Born and bred in Taranaki, Jacob is the son of a dairy farmer (mum) and a dry stock farmer (dad).

“As soon as I could reach the cups and put them on a cow, they got me in the sheds working or helping to feed the calves.”

For Jacob, being a dairy worker was less of a career choice and more of a lifestyle, one that he wouldn’t have traded for anything. Being able to grow up and work on a 350-hectare farm, Jacob loved being able to cruise around on his motorbike and enjoyed all that the outdoors had to offer.

“It’s awesome getting out on the farm and just working away with the sun on your back and a warm breeze, there’s no better feeling, I think.”

As he got older, Jacob found that farm life was very isolated, with few people his own age to socialise with. “There’s the Young Farmers Club, which is sort of like a uni club but for young farmers obviously, and we would meet a few times a month, but other than that there was no one really around my age. It was pretty hard being so isolated at times.”

Jacob attended boarding school for his college years, but in the weekends would still work on the farm from 6am to 7pm. Long hours are something you’ve got to get used to if you want to be a dairy worker, Jacob says.

“You’ve got to be hard working and have good time management skills, but in saying this it’s a very rewarding job – it’s very relaxed at times and there’s a lot of perks of the job. If you treat your boss right, they’ll treat you well in return. Often a dairy worker’s Christmas bonus is an entire beast, which is over $1,000 worth of meat!”

With 400 cows, Jacob works alongside two other full-time dairy workers. Power, internet and a house is all paid for and provided as part of their salary. A career as a dairy worker is one that requires a lot of commitment, as most of the time you have to live on the farm with the owner. This is because of the hours you have to work.

“We milk twice a day, usually at around 4am and then again at 3pm so it gives the cows roughly 11 hours to eat, relax and regenerate milk so that we are getting the maximum milk possible during the rounds.”

There’s a lot more that goes into maintaining a dairy farm then just milking though; looking after the grass and ensuring that there is enough for the cows to eat is vital to maximising milk production. You don’t have to be particularly academic to be a dairy worker; however, you do have to have common sense.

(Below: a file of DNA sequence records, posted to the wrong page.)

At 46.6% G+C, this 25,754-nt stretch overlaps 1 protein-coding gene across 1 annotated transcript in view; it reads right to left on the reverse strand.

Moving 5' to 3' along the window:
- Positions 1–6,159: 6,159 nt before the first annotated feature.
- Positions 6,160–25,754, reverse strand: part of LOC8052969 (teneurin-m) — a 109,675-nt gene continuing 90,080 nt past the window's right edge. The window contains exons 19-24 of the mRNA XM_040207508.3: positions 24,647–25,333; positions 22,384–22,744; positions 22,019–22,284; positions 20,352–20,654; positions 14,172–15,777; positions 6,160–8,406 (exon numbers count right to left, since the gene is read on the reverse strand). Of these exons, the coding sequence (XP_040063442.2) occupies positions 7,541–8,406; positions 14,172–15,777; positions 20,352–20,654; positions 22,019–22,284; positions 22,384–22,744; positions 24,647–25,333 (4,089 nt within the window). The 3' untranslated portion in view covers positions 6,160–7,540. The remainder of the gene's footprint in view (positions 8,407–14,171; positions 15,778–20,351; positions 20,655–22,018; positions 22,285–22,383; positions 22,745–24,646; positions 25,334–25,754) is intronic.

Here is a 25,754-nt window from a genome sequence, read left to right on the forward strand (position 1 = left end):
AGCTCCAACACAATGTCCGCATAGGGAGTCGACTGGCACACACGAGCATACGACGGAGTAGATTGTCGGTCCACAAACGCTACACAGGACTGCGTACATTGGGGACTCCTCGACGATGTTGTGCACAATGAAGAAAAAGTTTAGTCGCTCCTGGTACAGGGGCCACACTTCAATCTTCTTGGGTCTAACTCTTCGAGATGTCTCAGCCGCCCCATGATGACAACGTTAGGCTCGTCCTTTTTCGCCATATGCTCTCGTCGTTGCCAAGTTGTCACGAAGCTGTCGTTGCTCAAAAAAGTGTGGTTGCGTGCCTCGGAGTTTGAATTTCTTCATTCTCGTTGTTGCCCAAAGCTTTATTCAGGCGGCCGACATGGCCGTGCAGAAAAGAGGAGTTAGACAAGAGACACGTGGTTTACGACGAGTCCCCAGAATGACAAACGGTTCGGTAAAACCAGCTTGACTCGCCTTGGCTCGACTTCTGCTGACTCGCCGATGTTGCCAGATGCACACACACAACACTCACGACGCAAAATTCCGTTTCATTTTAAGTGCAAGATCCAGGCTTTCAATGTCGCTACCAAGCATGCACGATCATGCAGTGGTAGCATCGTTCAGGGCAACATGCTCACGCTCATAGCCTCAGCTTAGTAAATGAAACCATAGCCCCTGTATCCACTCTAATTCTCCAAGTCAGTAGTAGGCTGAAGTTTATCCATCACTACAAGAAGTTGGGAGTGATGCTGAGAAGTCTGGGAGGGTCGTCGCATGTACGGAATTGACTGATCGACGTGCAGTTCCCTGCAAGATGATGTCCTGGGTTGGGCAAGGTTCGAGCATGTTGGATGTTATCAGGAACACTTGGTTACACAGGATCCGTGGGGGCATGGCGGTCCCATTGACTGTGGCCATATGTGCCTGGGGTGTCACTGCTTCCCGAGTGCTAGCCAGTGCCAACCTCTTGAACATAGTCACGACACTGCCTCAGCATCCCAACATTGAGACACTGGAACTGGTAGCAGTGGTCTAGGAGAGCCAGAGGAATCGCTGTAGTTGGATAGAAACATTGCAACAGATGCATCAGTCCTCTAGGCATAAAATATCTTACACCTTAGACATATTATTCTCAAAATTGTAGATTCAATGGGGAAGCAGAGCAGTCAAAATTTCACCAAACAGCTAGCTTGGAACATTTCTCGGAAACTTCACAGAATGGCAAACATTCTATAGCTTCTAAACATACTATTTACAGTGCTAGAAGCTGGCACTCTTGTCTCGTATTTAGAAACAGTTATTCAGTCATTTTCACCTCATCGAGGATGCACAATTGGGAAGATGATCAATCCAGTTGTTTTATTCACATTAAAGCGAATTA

“Most of the time you aren’t told what to do, but if you see that there’s a broken fence or a leak somewhere, then it only makes sense to fix it. There’s city smarts and then there’s farm smarts, you’ve got to have the latter.”

Many dairy workers hope to own a farm of their own eventually and Jacob hopes that one day his family will enable him to run his own farm. Although money is a huge requirement in starting a dairy farm, with the cost of land, animals, and equipment etc, there’s also the need to have the knowledge. Dairy work allows you to see the ins and outs of what there is to know about farming from the ground up.

“For anyone aspiring to be a dairy farmer or a dairy worker, I recommend starting from the very bottom and working your way up. The knowledge you gain from the experience is crucial to having a successful farm of your own. There are so many little intricacies to learn before you can start running your own [farm].”

For those keen on the idea, Jacob recommends getting your foot in the door by working as a relief milker for farmers whose workers have taken leave. “That’s the best way to start learning and from then on you can hope to secure a more permanent role and move up the ranks from there. It’s a tough life at times, but I wouldn’t trade it for the world.”


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